This feature was originally published on November 17, 2014.

There's no series that's subject to "The One Where" descriptors as much as Seinfeld, besides Friends for obvious and intentional reasons. In the 25 years since Complex's Dec/Jan 2014 cover star Jerry Seinfeld and Larry David hit us with "The Seinfeld Chronicles," the show's pop cultural impact has become so vast and penetrating, its legacy ironclad. Seinfeld's immortal relevancy is, in part because the show's About Nothing nature lent itself to Larry and Jerry tackling with evergreen social observations and building side-splitting plots around them, never mind the fact that technology would render most episodes moot (cell phones make situations like "The Movie" a lot less relatable).

On any given evening you can find a programming block of Seinfeld episodes on at least five different channels. There is, thankfully, no danger of a generation growing up unexposed to its brilliance. But the syndication has become so ubiquitous that at this point, even people who were adults when the seasons first ran would be hard-pressed to accurately place the episodes. George gets engaged in season seven, he and Jerry try to produce a pilot (is this the original meta-plot?) in season four, aaaand that's about as far as the casual fan gets. You know "yada yada" and "not that there's anything wrong with that," but can you place them?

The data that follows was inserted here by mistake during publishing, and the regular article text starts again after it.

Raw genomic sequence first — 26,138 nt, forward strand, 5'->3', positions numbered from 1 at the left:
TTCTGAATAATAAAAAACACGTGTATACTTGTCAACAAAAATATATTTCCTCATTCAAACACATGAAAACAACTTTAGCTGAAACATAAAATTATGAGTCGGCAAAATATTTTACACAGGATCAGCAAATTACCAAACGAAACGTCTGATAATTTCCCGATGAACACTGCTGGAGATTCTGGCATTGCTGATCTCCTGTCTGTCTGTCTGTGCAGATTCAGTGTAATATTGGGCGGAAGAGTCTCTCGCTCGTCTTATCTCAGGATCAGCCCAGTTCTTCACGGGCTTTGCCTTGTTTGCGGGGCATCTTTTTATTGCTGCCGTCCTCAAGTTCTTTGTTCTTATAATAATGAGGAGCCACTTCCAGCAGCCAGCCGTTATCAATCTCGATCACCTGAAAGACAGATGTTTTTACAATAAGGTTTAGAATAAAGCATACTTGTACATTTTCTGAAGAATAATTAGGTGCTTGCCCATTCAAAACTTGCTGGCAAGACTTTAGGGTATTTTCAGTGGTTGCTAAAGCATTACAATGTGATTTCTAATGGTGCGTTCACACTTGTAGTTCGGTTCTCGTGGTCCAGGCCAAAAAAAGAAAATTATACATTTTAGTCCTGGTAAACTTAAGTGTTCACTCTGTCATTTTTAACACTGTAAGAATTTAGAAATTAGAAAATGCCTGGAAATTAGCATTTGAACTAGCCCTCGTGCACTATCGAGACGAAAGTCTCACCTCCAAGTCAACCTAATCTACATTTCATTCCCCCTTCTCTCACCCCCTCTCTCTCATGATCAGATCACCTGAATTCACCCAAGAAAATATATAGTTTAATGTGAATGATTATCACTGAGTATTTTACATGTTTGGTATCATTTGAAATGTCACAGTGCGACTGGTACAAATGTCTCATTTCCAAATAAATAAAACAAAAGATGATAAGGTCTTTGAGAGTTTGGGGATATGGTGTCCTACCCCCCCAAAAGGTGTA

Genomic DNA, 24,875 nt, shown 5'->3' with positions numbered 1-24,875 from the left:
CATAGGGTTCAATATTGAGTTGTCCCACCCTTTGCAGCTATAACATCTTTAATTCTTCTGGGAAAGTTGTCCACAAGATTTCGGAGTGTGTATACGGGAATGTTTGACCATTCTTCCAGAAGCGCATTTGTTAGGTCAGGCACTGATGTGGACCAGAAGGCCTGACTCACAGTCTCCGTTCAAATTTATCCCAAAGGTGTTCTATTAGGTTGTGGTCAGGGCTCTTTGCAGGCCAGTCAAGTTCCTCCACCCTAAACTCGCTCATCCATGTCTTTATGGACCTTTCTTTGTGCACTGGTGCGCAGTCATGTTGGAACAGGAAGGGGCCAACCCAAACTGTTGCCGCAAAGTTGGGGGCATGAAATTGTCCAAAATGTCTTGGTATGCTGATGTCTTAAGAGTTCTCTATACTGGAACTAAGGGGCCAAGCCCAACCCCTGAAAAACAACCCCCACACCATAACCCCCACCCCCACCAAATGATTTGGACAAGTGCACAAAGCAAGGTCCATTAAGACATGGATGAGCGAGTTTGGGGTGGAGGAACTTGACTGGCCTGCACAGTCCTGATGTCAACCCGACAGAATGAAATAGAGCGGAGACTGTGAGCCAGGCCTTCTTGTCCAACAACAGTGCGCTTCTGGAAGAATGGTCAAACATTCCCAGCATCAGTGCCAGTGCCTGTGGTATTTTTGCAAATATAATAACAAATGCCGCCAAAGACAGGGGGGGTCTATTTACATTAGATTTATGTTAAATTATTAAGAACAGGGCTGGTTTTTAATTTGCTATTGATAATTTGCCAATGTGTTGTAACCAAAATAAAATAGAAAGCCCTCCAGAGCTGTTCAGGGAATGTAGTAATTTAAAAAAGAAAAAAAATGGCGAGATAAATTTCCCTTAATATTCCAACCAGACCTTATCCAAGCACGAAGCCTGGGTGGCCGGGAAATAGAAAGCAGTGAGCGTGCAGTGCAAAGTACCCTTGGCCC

A quick cruise through episode lists, and suddenly the picture for each season comes into focus—Seinfeld may also be the only show with plots that can be easily identified and remembered off of an episode's title alone. Now that we know what's where, Seinfeld stans Frazier Tharpe and Nathan Reese sat down to definitively rank the seasons. Read on and yada yada yada...

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